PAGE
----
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Day for Life 2019 – The Scourge of Domestic Abuse

This year’s Day for Life will be celebrated in Ireland on Sunday 6 October and will focus on the theme: ‘The Scourge of Domestic Abuse’.

About Day For Life

Day for Life is celebrated annually by the Catholic Church in Ireland, Scotland, England and Wales. It is a day dedicated to raising awareness of the meaning and value of human life at every stage and in every condition. 

Day for Life Pastoral Message for 2019 –  ‘The Scourge of Domestic Abuse’

Jesus said:

‘The Spirit of the Lord has been given to me,
for he has anointed me.
He has sent me to bring the good news to the poor,
To proclaim liberty to captives
And to the blind new sight,
To set the downtrodden free,
To proclaim the Lord’s year of favour.’
Luke 4:18-19

The Catholic bishops of Ireland, England & Wales and Scotland have chosen to focus on domestic abuse as the theme for Day for Life 2019. We wish to raise awareness of the prevalence of this issue across our countries.

Laura’s Story 
‘My name is Laura and I am forty-three years old. I have three daughters and a beautiful grand-daughter. During my many years of marriage, I was repeatedly abused by my husband. I had my jaw and teeth broken, and on several occasions was strangled to the point of unconsciousness. Despite knowing that his behaviour was unacceptable, I desperately wanted my marriage to work …’

Read Laura’s story in full below.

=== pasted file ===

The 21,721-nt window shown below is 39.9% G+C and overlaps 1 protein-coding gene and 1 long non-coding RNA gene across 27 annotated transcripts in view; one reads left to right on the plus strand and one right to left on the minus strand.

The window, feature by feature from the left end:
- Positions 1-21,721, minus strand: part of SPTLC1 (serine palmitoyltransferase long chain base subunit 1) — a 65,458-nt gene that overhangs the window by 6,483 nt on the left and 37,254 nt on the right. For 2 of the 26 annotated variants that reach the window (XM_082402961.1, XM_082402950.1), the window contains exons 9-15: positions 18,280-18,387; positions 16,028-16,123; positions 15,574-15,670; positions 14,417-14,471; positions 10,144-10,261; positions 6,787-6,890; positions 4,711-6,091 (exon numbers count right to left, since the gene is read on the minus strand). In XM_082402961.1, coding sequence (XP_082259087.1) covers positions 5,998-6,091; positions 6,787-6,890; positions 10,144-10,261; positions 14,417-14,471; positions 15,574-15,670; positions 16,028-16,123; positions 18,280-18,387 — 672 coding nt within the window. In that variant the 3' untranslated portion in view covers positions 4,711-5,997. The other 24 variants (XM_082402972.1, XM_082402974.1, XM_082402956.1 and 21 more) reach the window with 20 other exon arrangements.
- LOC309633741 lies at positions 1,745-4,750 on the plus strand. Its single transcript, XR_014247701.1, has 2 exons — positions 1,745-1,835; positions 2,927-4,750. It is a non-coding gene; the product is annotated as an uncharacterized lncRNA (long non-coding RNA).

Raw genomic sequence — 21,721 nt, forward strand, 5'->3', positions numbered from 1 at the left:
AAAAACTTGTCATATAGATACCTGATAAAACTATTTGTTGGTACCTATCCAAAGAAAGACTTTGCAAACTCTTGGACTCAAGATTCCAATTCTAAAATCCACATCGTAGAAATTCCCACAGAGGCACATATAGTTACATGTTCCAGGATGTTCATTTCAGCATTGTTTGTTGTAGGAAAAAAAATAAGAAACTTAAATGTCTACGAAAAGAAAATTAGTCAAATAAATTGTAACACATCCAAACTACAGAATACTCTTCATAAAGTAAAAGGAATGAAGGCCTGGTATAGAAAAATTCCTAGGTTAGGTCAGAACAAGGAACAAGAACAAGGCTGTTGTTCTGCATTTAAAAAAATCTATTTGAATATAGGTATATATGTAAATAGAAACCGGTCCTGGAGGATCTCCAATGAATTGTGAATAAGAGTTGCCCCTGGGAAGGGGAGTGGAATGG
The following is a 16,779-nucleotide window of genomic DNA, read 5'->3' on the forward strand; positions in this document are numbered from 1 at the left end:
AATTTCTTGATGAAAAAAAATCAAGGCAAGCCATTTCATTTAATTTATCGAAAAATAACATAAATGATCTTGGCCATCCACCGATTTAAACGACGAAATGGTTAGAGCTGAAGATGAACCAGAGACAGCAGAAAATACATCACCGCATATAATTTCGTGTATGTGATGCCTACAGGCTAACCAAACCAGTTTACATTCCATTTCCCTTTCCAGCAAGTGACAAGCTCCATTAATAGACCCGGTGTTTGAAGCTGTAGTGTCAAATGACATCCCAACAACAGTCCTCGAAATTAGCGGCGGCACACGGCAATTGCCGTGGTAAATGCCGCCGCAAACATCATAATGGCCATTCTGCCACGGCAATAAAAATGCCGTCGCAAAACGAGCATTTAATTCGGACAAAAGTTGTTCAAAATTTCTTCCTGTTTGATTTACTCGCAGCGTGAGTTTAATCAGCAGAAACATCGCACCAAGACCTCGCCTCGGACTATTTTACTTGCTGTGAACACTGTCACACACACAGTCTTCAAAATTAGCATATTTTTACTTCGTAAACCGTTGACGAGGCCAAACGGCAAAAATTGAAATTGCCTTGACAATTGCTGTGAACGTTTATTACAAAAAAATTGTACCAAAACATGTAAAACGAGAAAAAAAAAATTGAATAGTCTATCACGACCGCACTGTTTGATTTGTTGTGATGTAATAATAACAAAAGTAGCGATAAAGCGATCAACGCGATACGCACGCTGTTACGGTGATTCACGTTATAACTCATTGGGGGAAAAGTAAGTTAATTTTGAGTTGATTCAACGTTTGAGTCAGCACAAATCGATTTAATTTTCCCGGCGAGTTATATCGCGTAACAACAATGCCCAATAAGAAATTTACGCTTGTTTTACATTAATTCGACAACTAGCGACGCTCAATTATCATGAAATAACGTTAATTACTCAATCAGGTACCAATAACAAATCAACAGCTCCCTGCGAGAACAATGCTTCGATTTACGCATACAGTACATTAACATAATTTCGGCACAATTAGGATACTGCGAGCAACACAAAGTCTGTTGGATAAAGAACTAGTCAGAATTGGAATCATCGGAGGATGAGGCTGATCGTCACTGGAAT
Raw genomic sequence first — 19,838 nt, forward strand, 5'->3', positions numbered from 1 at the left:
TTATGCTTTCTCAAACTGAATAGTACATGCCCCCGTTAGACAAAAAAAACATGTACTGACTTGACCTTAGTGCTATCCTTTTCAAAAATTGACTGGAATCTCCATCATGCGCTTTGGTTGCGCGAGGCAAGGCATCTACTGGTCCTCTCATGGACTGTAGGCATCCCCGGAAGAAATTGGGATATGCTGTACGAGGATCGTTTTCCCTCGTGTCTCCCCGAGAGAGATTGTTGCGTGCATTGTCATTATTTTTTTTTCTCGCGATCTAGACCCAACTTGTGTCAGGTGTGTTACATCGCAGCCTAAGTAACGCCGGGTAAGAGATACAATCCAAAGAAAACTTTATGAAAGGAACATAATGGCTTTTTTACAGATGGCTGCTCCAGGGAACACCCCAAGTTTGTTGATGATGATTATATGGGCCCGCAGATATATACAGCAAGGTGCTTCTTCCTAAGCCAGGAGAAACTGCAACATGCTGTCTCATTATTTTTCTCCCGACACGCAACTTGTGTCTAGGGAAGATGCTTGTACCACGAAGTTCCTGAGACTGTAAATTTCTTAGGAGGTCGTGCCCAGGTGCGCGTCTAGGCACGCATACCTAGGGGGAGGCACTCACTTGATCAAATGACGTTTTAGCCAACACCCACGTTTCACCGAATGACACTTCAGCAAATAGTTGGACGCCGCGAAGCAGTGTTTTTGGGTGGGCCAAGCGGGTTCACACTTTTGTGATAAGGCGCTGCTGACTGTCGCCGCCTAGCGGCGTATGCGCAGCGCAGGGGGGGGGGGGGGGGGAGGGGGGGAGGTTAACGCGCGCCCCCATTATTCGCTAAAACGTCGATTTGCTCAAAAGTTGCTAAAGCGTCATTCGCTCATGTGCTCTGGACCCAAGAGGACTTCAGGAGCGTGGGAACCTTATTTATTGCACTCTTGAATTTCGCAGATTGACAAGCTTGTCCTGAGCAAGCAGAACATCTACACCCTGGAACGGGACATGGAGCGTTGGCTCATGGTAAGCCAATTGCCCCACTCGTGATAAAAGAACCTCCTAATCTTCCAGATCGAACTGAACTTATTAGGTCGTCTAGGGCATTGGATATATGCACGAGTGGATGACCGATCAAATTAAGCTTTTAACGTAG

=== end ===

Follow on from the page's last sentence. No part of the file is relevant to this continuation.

An Intolerable Problem
One in four women and about one in six men suffers from domestic abuse in their lifetime. According to a 2018 report2, almost nine out of every ten women murdered in Ireland are killed by a man known to them. This fatal violence is at the most severe end of the spectrum of domestic abuse. Women’s Aid says that the dangerous patterns present in abusive relationships are all too often dismissed and not taken seriously, which can put women at risk of serious assault or homicide. 

It is a deeply regrettable fact that men, women and children suffer domestic abuse at the hands of husbands, wives, parents and other family members. Violence of this kind should never be tolerated or justified. It is an offence against the dignity of the human person.

Pope Francis
The Church recognises the hurt done to those who have experienced domestic abuse. As Pope Francis wrote in 2016:

Unacceptable customs still need to be eliminated. I think particularly of the shameful ill-treatment to which women are sometimes subjected, domestic violence and various forms of enslavement which, rather than a show of masculine power, are craven acts of cowardice. The verbal, physical and sexual violence that women endure in some marriages contradicts the very nature of the conjugal union. (Amoris Laetitia, 54)

How can Catholic parishes and communities be places of safety, welcome and assistance?
This is a call to action for our parishes, schools and Catholic communities to reflect, learn and act together, so that we can help those suffering from domestic abuse in our parishes, our workplaces and even in our own homes. Knowing what to look for and spotting the signs means that, individually and collectively, we can make a real difference to people’s lives.

It is time to start talking and taking action. Go to www.dayforlife.org or www.catholicbishops.ie to find out more about what you can do.


  1. The name has been changed to protect the identity of the survivor.
  2. Women’s Aid, Femicide Report, 2018.